Async requests inside PCF init and updateView

In quite a few cases, when we develop PCFs we need to make external requests. Even if the runtime provides metadata for the properties we define, sometimes we need some more. Or maybe we need to grab some more data from Dataverse or an external service.

One easy way would be to make this requests inside the “init”, since it’s done only once. Or it could be done inside updateView, just before render. But is it a good way? I was asked a few time about this subject, and I think some issues in the community forum are based on this problem. So I’ve dome some tests.

The “init” method

Let’s start with the sdk definition:

Used to initialize the component instance. Components can kick off remote server calls and other initialization actions. Dataset values cannot be initialized here, use the updateView method to achieve that.

Even the definition mentions remote server calls. But will the framework runtime wait for that promises? The signature of “init” doesn’t specify anything about return value

So one could think that we can return a promise from the init function, and the platform would wait for the init to complete. But it doesn’t. The updateView will be called soon after the init was executed, even if the Promise was not resolved or rejected.

public init(context: ComponentFramework.Context<IInputs>, notifyOutputChanged: () => void, state: ComponentFramework.Dictionary, container:HTMLDivElement)
   //if you do this, remember that updateView could be called before the promise was resolved
   //the "return"  won't help to wait for the Promise
	return this.retrieveSomeData().then((data) => {
		this.renderGrid(context, data)

So if we make this kind of requests inside init, remember to save the data in a property, which you can grab on each render started from updateView. That’s for the case wheer it’s not a “dummy” PCF, which doesn’t need to reflect the platform interaction made through calling updateView.

In the past 2-3 years, I’ve got used to think to “init” being called without data. The values of the properties were “null” inside init method. The values were provided only in “updateView”. The tests I’ve done today had the values even in the init methods. We’ll see if this is something will stay. For now I wouldn’t rely on that.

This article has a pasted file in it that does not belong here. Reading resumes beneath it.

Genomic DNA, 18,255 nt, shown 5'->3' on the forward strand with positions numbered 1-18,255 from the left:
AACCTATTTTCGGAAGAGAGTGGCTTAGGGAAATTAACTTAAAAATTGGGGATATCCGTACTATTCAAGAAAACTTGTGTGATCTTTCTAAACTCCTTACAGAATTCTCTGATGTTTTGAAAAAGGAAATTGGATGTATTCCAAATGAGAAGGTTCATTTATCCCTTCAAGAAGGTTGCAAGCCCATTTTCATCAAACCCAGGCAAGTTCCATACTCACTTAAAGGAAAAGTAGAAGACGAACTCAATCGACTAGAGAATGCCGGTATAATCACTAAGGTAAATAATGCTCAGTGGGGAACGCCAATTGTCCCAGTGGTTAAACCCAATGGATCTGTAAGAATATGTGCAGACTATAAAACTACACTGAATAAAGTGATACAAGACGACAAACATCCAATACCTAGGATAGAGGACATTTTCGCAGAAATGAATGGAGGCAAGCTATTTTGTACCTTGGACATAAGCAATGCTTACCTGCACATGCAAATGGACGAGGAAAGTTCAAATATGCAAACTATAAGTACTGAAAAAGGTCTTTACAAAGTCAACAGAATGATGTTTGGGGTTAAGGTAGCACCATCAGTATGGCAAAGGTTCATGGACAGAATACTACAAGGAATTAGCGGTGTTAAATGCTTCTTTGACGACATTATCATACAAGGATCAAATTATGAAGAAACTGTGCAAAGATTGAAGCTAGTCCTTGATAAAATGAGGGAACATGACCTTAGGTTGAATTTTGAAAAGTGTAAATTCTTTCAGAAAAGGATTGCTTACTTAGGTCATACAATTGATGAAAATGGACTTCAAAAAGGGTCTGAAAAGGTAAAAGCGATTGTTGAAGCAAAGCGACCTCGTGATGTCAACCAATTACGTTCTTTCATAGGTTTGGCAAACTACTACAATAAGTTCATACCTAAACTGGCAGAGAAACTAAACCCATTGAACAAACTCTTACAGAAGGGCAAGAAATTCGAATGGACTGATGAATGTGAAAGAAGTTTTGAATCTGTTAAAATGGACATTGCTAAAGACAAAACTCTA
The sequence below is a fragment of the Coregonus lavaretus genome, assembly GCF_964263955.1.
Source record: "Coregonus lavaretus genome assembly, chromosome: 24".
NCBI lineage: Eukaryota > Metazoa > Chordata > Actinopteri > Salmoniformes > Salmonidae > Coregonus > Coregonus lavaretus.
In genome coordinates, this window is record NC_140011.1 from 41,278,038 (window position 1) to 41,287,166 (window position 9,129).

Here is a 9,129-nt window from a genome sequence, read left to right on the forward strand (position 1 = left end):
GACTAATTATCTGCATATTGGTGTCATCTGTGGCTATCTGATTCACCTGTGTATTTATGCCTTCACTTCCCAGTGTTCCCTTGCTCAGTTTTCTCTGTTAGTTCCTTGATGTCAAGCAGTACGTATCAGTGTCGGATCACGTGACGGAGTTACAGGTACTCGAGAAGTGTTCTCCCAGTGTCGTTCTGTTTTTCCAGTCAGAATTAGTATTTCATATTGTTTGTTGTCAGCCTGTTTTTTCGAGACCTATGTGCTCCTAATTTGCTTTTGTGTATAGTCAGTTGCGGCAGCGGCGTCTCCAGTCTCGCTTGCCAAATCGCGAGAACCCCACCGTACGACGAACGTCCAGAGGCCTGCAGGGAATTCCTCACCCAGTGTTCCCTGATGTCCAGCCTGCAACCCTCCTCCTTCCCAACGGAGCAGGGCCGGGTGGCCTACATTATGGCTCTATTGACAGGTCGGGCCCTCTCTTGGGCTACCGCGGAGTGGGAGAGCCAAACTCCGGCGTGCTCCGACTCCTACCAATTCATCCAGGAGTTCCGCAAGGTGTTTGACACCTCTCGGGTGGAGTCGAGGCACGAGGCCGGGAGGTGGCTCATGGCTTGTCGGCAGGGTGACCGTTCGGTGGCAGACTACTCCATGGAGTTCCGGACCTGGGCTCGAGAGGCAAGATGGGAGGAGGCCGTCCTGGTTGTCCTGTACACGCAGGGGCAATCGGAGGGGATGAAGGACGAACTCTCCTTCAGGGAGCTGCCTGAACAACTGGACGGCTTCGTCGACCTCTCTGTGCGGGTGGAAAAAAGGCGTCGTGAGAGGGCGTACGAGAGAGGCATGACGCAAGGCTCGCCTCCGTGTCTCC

The “updateView” method

Let’s see the docs for updateView:

This method will be called when any value in the property bag has changed. This includes field values, datasets, global values such as container height and width, offline status, component metadata values such as label, visible, etc.

In one of my first blogs I’ve wrote about how often the “updateView” is called. At that time I had a field PCF in mind. Every time we change the value of a property (so by calling notifyOutputChanges), the platform decides if the value can be accepted (and calls the updateView with the new value) or rejected (and calls the upadetView with the old value). But there are a lot of other cases where the updateView will be called.

With a dataset PCF, the updateView is called even more often: when the dataset inside the PCF is changed by using the save methods, when the dataset is refreshed, changes the page or the sorting, when records are selected/deselected, when the width or height of the grid was changed, and some more…

For updateView the signature is clear: the function returns void.

Even if we change it to Promise<void>, it won’t change anything; the framework runtime won’t wait dor the promise.

So if we have a async request inside updateView, you need to think that updateView could be called again, even if the previous call to updateView didn’t ended.

Some measurement tests

Dataset PCF

I’ve used a field PCF and a dataset PCF. In both I’ve included a logging function inside my render function. I’ve also added a private property “index” used to count which call to updateView I’m processing.

private renderGrid(context : ComponentFramework.Context<IInputs>, delay : number, index1: number, message: string){		

//the delay for setTimeout is changable
//added a few properties to compare: selectedRecords, updateProprties, the length of SortedRecords
//made a closure, so I can compare the value on start, with the value after the timer

const fn = ((ind: number, delay1:number, dataset, context, selectedRecords, updatedProperties, sortedRecordsLength) => () => new Promise(function(resolve, reject){
	console.log(`${message} start: ---- ${ind} ----`, dataset.getSelectedRecordIds());					
	window.setTimeout(() => {;				
		console.log(`render grid : ${ind}`, dataset.getSelectedRecordIds());				
		console.log("updated properties from context:", context.updatedProperties);
		console.log("updated properties on closure start:",updatedProperties);
		console.log("sortedRecordsLength on closure start", sortedRecordsLength);
		console.log("sortedRecordsLength", dataset.sortedRecordIds.length);
		console.log(`----- ${message} ${ind} done`);
	}, delay1);
}))(index1, delay, context.parameters.dataset, context, context.parameters.dataset.getSelectedRecordIds().join(" , "), 
context.updatedProperties.join(" , "),